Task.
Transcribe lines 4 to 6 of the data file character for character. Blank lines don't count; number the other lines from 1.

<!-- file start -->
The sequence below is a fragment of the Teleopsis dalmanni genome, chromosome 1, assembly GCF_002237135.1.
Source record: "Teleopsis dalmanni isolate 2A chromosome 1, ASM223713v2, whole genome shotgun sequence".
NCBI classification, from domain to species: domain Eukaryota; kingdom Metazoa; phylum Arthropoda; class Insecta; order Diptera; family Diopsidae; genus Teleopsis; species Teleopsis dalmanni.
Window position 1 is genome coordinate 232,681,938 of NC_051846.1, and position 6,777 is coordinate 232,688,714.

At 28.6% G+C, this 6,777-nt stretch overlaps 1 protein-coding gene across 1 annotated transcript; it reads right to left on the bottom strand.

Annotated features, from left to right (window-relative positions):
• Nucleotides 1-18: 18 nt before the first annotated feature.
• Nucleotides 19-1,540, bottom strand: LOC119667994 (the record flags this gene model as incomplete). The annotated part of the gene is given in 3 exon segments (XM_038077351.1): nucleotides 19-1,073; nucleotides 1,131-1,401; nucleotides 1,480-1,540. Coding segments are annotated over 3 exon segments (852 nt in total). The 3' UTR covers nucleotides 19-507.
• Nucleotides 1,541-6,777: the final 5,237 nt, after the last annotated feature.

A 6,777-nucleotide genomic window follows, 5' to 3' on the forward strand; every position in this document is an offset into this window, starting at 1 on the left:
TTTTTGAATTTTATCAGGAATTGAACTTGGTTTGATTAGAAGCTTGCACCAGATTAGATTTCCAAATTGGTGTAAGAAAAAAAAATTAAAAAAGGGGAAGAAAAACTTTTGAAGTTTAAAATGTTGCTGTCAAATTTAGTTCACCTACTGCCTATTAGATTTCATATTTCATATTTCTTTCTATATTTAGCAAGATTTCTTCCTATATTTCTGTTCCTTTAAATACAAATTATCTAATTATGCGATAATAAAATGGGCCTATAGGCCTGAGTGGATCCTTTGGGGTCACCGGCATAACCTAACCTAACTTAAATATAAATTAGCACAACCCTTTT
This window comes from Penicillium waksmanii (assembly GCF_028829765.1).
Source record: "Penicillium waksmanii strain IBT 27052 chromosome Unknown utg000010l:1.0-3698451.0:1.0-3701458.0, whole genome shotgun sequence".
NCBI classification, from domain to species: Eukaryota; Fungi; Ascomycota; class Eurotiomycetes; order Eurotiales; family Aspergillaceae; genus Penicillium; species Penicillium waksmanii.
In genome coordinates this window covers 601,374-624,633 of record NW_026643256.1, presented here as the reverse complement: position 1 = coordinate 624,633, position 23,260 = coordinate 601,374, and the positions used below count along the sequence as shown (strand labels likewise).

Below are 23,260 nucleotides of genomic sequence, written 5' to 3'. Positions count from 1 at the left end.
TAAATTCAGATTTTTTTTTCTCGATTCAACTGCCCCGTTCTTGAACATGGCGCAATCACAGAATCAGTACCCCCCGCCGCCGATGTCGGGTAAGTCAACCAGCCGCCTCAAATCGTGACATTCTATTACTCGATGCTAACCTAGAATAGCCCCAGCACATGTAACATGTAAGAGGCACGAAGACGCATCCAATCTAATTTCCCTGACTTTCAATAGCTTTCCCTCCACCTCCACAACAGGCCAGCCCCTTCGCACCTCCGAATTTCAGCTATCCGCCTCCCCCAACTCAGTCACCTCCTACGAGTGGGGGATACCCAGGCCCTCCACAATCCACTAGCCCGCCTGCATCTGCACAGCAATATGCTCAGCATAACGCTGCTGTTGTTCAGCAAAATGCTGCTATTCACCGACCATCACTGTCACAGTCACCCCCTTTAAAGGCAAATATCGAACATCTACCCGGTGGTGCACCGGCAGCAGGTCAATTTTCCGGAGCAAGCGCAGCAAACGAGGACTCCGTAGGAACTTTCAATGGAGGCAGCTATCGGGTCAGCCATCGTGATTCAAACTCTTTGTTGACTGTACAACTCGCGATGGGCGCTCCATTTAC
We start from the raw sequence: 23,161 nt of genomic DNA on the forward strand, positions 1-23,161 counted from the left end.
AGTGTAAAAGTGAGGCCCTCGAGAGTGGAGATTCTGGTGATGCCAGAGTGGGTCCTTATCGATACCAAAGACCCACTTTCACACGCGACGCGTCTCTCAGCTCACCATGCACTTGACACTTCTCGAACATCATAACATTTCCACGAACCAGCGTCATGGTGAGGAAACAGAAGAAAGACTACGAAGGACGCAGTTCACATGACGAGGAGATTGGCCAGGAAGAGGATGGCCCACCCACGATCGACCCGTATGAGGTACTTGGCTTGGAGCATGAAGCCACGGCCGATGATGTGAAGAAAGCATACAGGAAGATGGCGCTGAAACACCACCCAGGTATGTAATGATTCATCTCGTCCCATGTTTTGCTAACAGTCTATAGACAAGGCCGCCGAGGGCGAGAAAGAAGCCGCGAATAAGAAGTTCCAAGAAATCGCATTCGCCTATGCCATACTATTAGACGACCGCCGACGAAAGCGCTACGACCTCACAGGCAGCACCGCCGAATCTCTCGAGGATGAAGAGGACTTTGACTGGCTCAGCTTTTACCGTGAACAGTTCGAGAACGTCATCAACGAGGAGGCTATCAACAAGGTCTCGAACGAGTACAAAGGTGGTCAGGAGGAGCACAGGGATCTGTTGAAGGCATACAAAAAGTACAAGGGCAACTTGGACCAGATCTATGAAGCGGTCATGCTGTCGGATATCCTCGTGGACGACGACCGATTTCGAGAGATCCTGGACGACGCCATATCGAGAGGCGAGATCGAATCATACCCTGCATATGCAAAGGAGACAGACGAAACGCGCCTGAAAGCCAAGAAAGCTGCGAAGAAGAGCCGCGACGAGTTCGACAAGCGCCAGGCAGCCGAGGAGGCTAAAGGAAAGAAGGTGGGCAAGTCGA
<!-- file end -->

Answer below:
Window position 1 is genome coordinate 232,681,938 of NC_051846.1, and position 6,777 is coordinate 232,688,714.

At 28.6% G+C, this 6,777-nt stretch overlaps 1 protein-coding gene across 1 annotated transcript; it reads right to left on the bottom strand.

Annotated features, from left to right (window-relative positions):